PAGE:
Your examples of countries to "fly off to" are probably 2 of the least desirable to go to for any reason. That made your point basically moot.<quoted text>
For lots of folks, the cure would be worse than the disease. I don't see any folks flying off from the US to Russia or China for their medical care. And like many you obviously believe that by making health insurance companies not-for-profit, one can ignore the basic rules of economics.
So let's take one simple rule. If I'm running a not-for-profit insurance company, why would I offer health insurance when I make $0, while I make $$$$ in auto/home/life/etc. insurance. What company stays in a business that never turns a profit? How does this impact the "supply" side of the equation? Do more companies enter or leave? How exactly does making health insurance companies not-for-profit incent companies to invest in drugs, medical technology, etc?
Not-for-profit companies do not, as you say, turn a profit however, they do show Asset Gain. That Asset Gain can be used for many things...raises, bonuses, cars, baseball games, spreading the gain with the employees.
The company my wife works for is not-for-profit. Her project involves competing in a for-profit market. They do very well and given the economy, have grown every year since we have been here. Many, if not all, of the for-profit companies she competes with do not pay their employees as well and charge more for their services and generally produce a lesser quality of service.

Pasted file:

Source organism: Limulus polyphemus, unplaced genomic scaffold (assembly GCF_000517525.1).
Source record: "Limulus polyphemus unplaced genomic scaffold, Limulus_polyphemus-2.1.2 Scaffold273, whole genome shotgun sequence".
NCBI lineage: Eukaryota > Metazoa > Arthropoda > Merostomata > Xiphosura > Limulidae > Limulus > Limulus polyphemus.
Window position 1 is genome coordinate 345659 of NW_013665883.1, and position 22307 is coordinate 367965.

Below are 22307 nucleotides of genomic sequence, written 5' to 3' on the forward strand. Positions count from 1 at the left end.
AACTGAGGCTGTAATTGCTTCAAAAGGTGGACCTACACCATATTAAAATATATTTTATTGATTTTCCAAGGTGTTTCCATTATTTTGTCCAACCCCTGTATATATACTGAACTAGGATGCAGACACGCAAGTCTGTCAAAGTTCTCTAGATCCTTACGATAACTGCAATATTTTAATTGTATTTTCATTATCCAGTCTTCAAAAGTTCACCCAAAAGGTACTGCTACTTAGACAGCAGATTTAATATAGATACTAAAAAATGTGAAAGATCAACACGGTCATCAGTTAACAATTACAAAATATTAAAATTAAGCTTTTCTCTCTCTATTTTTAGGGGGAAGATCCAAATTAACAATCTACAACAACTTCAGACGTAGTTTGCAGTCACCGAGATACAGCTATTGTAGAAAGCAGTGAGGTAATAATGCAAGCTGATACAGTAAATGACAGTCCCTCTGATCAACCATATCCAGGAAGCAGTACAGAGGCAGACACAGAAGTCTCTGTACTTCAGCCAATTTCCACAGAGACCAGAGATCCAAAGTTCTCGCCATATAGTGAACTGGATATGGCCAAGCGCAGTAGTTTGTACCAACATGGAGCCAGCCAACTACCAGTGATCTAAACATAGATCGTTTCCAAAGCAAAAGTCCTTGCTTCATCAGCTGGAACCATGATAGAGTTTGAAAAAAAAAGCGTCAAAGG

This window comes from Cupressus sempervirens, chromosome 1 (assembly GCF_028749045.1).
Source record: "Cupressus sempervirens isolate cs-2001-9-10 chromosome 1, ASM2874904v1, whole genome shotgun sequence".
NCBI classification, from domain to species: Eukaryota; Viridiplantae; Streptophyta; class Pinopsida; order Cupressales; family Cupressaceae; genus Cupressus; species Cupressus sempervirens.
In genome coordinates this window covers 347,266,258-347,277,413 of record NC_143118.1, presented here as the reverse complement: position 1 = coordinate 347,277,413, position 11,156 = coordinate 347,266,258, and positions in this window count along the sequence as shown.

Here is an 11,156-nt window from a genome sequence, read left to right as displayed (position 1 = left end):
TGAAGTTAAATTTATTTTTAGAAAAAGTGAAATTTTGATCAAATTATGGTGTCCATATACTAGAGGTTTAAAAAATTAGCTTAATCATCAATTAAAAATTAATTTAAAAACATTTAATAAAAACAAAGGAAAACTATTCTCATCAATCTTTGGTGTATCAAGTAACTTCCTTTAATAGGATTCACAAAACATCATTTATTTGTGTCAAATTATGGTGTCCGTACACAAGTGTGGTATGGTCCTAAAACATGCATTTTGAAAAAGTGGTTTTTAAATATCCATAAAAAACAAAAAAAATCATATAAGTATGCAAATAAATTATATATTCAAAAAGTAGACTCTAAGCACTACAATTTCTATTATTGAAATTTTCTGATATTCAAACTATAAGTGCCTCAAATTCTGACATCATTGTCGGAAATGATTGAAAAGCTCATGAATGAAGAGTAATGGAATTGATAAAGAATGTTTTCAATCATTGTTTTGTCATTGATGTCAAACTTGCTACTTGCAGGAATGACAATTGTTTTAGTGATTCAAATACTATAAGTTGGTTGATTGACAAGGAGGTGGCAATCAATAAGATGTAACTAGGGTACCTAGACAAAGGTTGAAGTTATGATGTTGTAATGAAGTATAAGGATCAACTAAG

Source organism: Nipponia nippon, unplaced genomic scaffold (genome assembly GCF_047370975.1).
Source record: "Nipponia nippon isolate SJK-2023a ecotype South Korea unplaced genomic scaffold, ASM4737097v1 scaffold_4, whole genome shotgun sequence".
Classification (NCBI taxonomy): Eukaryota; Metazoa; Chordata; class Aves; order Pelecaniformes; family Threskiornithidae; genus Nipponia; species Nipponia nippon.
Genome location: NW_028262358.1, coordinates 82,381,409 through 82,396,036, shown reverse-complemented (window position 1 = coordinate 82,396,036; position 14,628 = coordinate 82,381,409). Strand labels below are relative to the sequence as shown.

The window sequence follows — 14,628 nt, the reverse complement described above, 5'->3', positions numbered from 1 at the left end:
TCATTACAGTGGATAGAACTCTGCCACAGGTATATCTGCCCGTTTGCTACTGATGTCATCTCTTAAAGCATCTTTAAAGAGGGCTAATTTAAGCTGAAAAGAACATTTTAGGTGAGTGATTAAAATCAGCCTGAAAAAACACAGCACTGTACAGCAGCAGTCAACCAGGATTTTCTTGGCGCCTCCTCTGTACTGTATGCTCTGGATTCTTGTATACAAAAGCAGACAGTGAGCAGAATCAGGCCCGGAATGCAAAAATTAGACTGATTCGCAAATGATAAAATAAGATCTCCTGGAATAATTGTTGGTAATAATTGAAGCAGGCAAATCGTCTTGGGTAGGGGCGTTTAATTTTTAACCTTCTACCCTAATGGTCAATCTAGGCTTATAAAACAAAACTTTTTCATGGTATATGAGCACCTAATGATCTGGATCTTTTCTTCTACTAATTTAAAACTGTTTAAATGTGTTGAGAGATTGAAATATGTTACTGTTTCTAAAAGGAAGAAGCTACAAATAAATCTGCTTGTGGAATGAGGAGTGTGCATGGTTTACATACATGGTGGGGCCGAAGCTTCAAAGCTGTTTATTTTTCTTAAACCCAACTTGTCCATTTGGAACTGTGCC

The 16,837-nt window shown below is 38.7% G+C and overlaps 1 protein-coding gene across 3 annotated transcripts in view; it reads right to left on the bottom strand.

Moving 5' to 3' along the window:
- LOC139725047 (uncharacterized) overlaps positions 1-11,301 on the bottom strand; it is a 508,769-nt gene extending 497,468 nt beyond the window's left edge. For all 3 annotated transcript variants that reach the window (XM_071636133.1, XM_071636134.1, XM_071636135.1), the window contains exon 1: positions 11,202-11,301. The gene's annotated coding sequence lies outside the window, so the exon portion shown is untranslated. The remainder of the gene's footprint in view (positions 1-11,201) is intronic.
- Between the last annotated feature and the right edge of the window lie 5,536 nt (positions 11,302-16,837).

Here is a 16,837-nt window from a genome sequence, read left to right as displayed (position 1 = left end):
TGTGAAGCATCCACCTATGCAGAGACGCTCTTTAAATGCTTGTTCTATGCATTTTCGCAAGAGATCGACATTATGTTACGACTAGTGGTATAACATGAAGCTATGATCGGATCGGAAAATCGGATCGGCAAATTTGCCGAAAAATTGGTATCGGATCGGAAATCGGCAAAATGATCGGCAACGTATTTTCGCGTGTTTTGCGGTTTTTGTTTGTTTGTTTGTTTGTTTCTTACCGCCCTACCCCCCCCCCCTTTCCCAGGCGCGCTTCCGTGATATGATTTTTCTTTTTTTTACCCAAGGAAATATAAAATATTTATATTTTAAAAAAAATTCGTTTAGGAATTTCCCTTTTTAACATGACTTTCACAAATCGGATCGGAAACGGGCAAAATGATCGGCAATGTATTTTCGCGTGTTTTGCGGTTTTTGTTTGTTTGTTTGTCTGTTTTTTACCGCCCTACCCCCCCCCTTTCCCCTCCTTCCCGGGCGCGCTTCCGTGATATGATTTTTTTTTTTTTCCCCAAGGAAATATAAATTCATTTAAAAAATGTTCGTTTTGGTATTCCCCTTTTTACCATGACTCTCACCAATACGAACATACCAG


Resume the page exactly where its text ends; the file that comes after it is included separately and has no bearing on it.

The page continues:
Her incentive and motivation is not driven by having to show profits at the end of the year. The board of directors is not interested in profits.
Money and profit are the root of all greed and evil. Insurance companies have been proven in court to deny coverage to folks because it is their bottom line to make a profit. If we removed that incentive insurance companies could/maybe would stop denying coverage to folks based solely on profit loss.